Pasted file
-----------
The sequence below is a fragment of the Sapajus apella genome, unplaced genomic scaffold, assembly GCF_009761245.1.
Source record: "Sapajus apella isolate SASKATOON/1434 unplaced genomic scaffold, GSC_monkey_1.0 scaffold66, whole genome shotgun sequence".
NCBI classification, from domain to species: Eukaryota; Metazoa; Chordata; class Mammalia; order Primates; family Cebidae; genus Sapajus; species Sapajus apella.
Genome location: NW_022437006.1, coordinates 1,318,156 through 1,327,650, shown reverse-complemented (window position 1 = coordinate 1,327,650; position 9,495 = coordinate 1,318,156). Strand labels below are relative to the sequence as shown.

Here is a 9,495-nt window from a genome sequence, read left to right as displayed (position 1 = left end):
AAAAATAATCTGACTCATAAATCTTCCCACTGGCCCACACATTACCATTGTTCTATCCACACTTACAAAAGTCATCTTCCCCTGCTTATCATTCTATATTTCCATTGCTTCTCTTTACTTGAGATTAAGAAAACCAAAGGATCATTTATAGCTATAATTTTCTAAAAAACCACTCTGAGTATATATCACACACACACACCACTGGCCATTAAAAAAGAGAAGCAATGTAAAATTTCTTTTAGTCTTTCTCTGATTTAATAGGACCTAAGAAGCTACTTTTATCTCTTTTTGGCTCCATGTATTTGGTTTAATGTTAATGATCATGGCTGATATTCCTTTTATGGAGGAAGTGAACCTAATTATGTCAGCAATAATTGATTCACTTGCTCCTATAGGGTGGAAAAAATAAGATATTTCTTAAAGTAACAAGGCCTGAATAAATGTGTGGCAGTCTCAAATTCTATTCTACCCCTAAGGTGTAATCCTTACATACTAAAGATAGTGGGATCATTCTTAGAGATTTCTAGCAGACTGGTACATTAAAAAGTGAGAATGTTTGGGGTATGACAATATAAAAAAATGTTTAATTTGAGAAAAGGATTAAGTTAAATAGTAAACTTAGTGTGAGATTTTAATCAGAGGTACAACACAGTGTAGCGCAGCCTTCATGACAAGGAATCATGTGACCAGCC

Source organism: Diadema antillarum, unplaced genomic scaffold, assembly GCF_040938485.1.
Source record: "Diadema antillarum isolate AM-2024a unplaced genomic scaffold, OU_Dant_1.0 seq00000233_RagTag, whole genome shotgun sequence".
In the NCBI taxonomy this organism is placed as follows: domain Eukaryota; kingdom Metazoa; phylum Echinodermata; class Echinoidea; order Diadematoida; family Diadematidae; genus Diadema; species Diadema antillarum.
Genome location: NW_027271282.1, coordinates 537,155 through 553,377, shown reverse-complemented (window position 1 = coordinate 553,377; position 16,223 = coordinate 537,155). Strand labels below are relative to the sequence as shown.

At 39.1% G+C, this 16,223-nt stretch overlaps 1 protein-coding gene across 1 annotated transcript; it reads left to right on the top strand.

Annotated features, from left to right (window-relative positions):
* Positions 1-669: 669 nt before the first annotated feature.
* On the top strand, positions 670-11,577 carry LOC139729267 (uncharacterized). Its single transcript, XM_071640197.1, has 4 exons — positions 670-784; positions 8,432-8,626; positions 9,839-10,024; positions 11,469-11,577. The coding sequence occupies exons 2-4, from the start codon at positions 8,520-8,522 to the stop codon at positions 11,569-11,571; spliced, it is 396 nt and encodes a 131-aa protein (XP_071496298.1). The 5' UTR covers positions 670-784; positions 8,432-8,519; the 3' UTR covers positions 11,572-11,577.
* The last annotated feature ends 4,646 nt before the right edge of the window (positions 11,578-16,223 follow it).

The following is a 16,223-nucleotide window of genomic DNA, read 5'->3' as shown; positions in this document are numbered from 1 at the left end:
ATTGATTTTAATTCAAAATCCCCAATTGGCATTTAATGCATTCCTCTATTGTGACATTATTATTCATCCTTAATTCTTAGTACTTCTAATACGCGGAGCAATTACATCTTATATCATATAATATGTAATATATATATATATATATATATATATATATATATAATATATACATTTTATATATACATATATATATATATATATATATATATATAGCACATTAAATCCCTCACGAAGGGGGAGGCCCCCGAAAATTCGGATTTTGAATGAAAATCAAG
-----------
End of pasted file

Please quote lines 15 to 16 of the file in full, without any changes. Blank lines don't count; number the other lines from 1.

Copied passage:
* The last annotated feature ends 4,646 nt before the right edge of the window (positions 11,578-16,223 follow it).

The following is a 16,223-nucleotide window of genomic DNA, read 5'->3' as shown; positions in this document are numbered from 1 at the left end: